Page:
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‘American Honey’ review: Rapturous and dispiriting

Sasha Lane and Shia LaBeouf are part of

Sasha Lane and Shia LaBeouf are part of a love triangle in "American Honey." Photo Credit: Pulse Films

PLOT A teenage girl joins a traveling magazine sales crew, and is captivated by the leader.

CAST Sasha Lane, Shia LaBeouf, Riley Keough

RATED R (graphic nudity and strong sexual material, coarse language and drug and alcohol use)


PLAYING AT Manhasset Cinemas

BOTTOM LINE Moody drama bolstered by fine performances.

The paradox of “American Honey,” an epic tone poem about a youthful band of itinerant hucksters, is that it somehow manages to be both rapturous and dispiriting.

Loosely inspired by a 2007 New York Times article by Ian Urbina on the subculture of roving “mag crews” — groups of teenagers and young adults, many of them runaways and dropouts, who sell magazine subscriptions door-to-door and in the streets — the scripted drama by writer-director Andrea Arnold isn’t quite cinema vérité, although most of the young cast is composed of nonactors, and the style of filmmaking is certainly fly-on-the-wall — with a vengeance.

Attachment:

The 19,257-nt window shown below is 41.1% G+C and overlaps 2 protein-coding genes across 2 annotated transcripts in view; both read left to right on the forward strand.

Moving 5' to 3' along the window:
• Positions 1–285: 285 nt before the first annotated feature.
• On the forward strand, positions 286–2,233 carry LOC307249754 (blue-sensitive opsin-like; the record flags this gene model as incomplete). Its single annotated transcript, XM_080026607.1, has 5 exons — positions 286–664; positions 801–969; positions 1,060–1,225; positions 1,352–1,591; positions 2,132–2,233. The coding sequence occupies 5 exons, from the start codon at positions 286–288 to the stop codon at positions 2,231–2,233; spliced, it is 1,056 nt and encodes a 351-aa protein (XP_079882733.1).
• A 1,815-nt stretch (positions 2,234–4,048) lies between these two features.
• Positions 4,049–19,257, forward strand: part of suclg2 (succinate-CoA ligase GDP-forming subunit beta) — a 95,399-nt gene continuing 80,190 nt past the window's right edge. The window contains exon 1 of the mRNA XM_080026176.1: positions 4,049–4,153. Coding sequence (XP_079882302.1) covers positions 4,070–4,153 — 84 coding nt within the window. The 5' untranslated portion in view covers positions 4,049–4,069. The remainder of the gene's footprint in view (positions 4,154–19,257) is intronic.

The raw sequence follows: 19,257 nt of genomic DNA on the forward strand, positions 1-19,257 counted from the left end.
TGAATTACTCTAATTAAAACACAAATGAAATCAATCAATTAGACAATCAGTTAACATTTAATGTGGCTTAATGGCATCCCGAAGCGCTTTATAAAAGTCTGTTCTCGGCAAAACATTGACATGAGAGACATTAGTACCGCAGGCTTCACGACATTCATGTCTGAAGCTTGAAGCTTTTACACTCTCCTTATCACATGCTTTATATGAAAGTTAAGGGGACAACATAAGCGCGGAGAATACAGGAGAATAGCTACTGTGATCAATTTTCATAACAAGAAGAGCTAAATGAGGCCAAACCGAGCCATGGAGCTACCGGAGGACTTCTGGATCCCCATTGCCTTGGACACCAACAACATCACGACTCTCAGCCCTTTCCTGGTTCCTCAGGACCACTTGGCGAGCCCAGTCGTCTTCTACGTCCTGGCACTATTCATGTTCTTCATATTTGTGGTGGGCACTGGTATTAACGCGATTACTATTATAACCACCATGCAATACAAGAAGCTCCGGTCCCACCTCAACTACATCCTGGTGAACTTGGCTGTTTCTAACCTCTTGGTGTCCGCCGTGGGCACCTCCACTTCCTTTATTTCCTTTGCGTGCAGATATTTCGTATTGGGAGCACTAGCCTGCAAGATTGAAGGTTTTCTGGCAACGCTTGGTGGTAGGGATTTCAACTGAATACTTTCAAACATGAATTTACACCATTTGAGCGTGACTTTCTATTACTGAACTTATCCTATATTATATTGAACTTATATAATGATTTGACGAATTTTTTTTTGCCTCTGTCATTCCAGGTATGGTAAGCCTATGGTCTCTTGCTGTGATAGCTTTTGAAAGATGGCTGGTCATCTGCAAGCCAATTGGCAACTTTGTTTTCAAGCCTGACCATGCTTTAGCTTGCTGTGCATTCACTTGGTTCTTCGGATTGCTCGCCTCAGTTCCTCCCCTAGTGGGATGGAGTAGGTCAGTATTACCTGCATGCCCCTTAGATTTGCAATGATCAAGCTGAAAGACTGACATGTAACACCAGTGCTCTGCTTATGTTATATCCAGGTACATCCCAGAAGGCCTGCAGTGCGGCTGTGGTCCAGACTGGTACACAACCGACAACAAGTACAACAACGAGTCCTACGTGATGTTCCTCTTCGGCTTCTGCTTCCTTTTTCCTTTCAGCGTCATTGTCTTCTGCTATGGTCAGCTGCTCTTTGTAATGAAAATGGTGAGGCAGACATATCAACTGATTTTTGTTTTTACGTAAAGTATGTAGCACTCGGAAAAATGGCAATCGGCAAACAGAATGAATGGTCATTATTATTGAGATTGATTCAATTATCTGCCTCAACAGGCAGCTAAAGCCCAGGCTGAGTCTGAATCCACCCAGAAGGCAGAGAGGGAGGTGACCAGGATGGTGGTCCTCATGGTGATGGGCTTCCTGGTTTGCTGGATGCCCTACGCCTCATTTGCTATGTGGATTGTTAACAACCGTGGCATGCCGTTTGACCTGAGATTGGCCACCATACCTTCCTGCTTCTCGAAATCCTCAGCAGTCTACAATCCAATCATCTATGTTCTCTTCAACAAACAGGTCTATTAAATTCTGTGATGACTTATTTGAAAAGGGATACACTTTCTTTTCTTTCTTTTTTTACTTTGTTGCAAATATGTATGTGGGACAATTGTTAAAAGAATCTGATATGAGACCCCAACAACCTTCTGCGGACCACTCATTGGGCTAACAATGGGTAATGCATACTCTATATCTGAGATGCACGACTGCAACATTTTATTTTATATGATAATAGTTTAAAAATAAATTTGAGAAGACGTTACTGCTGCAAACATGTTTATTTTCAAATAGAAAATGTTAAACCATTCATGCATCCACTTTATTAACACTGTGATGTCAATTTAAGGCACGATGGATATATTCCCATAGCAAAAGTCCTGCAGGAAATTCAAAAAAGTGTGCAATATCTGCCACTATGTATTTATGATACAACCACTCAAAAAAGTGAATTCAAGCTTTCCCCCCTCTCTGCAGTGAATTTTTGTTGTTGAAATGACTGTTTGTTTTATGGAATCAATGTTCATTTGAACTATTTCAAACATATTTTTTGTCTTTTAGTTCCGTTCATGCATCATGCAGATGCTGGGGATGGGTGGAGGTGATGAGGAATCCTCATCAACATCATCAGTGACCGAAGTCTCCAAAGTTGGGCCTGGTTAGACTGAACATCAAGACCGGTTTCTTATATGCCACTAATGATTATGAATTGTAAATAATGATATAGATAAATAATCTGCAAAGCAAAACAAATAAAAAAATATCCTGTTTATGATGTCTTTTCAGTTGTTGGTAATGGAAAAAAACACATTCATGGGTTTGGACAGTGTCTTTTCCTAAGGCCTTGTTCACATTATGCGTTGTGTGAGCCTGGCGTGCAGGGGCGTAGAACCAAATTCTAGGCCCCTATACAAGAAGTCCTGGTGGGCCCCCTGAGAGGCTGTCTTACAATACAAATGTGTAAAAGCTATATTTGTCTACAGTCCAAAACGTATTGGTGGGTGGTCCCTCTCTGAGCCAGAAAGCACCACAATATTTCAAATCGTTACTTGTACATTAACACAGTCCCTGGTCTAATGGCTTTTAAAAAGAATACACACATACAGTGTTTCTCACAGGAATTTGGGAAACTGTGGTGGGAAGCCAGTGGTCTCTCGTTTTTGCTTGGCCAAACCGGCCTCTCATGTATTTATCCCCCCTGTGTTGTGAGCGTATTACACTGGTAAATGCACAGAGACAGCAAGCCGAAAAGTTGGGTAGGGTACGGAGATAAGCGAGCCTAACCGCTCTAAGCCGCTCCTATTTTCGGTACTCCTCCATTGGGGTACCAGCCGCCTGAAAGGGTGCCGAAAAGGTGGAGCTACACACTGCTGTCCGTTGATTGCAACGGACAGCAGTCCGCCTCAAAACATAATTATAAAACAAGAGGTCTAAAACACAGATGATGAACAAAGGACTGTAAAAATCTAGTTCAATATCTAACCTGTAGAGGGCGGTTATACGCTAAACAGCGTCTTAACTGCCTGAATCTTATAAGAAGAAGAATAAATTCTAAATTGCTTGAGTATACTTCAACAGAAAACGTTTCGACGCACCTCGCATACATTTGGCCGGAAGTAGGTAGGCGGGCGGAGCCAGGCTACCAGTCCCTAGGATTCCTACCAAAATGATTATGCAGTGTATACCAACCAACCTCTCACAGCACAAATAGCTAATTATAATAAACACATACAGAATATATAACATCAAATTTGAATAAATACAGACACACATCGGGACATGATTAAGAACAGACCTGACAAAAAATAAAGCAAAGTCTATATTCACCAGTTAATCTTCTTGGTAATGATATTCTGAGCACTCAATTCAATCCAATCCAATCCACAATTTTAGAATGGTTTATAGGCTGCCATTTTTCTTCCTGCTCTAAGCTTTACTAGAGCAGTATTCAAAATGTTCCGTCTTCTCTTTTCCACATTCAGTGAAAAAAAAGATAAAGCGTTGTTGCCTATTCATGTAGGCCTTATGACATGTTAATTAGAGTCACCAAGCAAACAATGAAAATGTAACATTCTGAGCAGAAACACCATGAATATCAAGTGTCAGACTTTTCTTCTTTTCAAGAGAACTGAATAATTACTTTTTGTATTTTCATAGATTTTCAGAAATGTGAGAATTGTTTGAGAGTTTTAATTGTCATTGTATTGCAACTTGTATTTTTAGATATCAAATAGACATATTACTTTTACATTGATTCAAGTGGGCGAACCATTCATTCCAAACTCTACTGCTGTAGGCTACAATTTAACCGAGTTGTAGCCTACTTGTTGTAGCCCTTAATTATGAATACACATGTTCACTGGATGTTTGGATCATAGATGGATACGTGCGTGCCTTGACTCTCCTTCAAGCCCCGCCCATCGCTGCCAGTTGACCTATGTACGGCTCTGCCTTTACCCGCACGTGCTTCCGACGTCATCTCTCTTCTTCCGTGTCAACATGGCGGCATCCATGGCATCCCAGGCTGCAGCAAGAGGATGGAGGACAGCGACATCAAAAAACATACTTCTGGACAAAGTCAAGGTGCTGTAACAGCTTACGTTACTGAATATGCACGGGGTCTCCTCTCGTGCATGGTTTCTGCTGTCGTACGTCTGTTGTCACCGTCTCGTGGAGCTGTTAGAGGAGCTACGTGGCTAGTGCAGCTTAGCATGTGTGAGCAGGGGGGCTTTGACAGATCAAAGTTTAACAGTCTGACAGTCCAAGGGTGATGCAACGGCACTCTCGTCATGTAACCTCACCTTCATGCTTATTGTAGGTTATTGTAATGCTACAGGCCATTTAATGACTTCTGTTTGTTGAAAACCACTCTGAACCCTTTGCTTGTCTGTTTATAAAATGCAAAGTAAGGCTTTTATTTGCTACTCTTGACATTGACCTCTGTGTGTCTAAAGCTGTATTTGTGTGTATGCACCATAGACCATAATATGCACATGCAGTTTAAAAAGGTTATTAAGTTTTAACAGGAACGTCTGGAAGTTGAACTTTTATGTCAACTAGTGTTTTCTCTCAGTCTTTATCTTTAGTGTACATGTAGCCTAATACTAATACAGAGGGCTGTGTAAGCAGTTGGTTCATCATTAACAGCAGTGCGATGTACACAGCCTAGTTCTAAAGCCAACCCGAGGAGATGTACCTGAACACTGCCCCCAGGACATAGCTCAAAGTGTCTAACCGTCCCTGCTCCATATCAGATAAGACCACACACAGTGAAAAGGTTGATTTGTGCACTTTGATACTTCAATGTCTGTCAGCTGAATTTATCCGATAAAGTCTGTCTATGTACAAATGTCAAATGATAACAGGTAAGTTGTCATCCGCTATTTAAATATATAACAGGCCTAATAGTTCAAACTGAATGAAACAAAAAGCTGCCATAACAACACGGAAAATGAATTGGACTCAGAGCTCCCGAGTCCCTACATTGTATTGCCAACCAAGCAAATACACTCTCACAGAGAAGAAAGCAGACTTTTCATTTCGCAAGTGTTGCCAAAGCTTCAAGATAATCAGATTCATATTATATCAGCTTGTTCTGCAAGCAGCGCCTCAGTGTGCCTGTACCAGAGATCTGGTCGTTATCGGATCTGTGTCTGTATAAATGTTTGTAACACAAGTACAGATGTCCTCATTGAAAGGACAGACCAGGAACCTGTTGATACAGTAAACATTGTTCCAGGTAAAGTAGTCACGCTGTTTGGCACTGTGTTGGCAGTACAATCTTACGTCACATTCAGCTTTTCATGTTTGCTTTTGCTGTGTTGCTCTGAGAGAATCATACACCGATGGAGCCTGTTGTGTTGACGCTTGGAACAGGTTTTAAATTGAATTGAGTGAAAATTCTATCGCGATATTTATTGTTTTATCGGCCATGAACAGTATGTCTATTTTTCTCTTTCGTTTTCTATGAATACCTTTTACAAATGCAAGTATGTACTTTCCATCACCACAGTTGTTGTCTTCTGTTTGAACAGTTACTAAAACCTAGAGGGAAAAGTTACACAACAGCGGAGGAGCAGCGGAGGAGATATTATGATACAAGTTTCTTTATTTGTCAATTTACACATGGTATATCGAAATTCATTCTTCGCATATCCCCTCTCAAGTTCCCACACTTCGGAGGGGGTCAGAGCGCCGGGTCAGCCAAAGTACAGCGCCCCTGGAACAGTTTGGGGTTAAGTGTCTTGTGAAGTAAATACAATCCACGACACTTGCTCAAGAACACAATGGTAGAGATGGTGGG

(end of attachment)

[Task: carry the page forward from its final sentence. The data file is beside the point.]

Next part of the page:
The eyes through which we are introduced to the world of “American Honey” belong to Star (Sasha Lane), a somewhat lost and searching Midwesterner who, at the start of the film, chucks what few commitments she has — watching someone else’s kids, it seems, in a dead-end town filed with strip malls — to take up with a mag crew led by the charismatic Jake (Shia LaBeouf), who teaches Star the tricks of the sales trade, which, according to the movie, mainly involve lying.

Star has a moral compass that causes her to balk at these deceptions, but not at becoming romantically involved with Jake, who appears to be something like a sex slave for the crew’s queen-bee overseer, played with sleepy-eyed intensity by Elvis Presley’s granddaughter, Riley Keough. Their fraught triangle informs much of the film’s action, such as it is. There isn’t much, honestly: “American Honey” is closer to an exploration of mood than melodrama.

At the same time, Arnold — an outsider seemingly embodied by the openhearted, wide-eyed curiosity of Star — finds room in this broken vision of America not just to dream but to hope. Like the inspiration for its title, there’s a wild sweetness to the people — and maybe even to the land — depicted with breathtaking honesty and raw beauty in “American Honey.”


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